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Plastic recycling is the process of recovering scrap or waste plastic and reprocessing the material into useful products, sometimes completely different in form from their original state. For instance, this could mean melting down soft drink bottles and then casting them as plastic chairs and tables. Typically a plastic is not recycled into the same type of plastic, and products made from recycled plastics are often not recyclable.
When compared to other materials like glass and metal, plastic polymers require greater processing (heat treating, thermal depolymerization and monomer recycling) to be recycled. Due to the high molecular weight of their large polymer chains, plastics have a low entropy of mixing. A macro molecule interacts with its environment along its entire length, so total energy involved in mixing it is large compared to that of an organic molecule with a similar structure (see enthalpy). Heating alone is not enough to dissolve such a large molecule, so plastics must often be of nearly identical composition to mix efficiently.
When different types of plastics are melted together, they tend to phase-separate, like oil and water, and set in these layers. The phase boundaries cause structural weakness in the resulting material, meaning that polymer blends are useful in only limited applications.
Another barrier to recycling is the widespread use of dyes, fillers, and other additives in plastics. The polymer is generally too viscous to economically remove fillers, and would be damaged by many of the processes that could cheaply remove the added dyes. Additives are less widely used in beverage containers and plastic bags, allowing them to be recycled more often. Yet another barrier to removing large quantities of plastic from the waste stream and landfills is the fact that many common but small plastic items lack the universal triangle recycling symbol and accompanying number. A perfect example is the billions of plastic utensils commonly distributed at fast food restaurants or sold for use at picnics.
The use of biodegradable plastics is increasing. If some of these get mixed in with the other plastics for recycling, the reclaimed plastic is not recyclable because of the variance in properties and melt temperatures.
Before recycling, most plastics are sorted according to their resin type. In the past, plastic reclaimers used the resin identification code (RIC), a method of categorization of polymer types, which was developed by the Society of the Plastics Industry in 1988. Polyethylene terephthalate, commonly referred to as PET, for instance, has a resin code of 1. Most plastic reclaimers do not rely on the RIC now; they use automatic sort systems to identify the resin, such as near infrared (NIR) technology. Some plastic products are also separated by color before they are recycled. The plastic recyclables are then shredded. These shredded fragments then undergo processes to eliminate impurities like paper labels. This material is melted and often extruded into the form of pellets which are then used to manufacture other products.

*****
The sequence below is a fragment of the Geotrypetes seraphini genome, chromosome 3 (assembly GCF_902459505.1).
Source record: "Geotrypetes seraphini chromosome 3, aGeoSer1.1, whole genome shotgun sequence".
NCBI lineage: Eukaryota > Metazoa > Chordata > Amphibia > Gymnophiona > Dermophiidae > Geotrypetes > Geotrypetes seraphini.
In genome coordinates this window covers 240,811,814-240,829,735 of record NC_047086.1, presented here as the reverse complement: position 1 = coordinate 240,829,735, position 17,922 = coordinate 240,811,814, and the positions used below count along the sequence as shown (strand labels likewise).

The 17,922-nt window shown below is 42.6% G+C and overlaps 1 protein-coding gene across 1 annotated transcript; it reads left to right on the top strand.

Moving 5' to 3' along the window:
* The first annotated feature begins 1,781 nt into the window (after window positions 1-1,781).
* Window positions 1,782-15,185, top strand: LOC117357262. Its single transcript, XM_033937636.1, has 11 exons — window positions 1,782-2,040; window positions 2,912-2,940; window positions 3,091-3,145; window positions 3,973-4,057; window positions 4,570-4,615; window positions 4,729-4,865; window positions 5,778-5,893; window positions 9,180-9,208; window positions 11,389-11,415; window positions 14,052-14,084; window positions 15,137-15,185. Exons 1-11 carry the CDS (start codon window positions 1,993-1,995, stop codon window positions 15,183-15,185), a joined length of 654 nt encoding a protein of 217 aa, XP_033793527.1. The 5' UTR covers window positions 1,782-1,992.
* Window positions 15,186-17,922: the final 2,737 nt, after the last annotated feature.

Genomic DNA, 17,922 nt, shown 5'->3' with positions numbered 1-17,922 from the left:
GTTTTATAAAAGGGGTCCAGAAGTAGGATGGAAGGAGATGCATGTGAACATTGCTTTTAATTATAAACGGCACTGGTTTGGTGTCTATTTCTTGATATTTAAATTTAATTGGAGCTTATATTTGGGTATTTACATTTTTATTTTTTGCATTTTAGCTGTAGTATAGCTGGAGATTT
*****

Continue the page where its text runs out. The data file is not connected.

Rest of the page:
Many recycling challenges can be resolved by using a more elaborate monomer recycling process, in which a condensation polymer essentially undergoes the inverse of the polymerization reaction used to manufacture it. This yields the same mix of chemicals that formed the original polymer, which can be purified and used to synthesize new polymer chains of the same type. Du Pont opened a pilot plant of this type in Cape Fear, North Carolina, USA, to recycle PET by a process of methanolysis, but it closed the plant due to economic pressures.
Another process involves the conversion of assorted polymers into petroleum by a much less precise thermal depolymerization process. Such a process would be able to accept almost any polymer or mix of polymers, including thermoset materials such as vulcanized rubber tires and the biopolymers in feathers and other agricultural waste. Like natural petroleum, the chemicals produced can be made into fuels as well as polymers. A pilot plant of this type exists in Carthage, Missouri, USA, using turkey waste as input material. Gasification is a similar process, but is not technically recycling since polymers are not likely to become the result.
Yet another process that is gaining ground with startup companies (especially in Australia, United States and Japan) is heat compression. The heat compression process takes all unsorted, cleaned plastic in all forms, from soft plastic bags to hard industrial waste, and mixes the load in tumblers (large rotating drums resembling giant clothes dryers). The most obvious benefit to this method is the fact that all plastic is recyclable, not just matching forms. However, criticism rises from the energy costs of rotating the drums, and heating the post-melt pipes.
Post-consumer polyethylene terephthalate (PET or PETE) containers are sorted into different colour fractions, and baled for onward sale. PET recyclers further sort the baled bottles and they are washed and flaked (or flaked and then washed). Non-PET fractions such as caps and labels are removed during this process. The clean flake is dried. Further treatment can take place e.g. melt filtering and pelletising or various treatments to produce food-contact-approved recycled PET (RPET).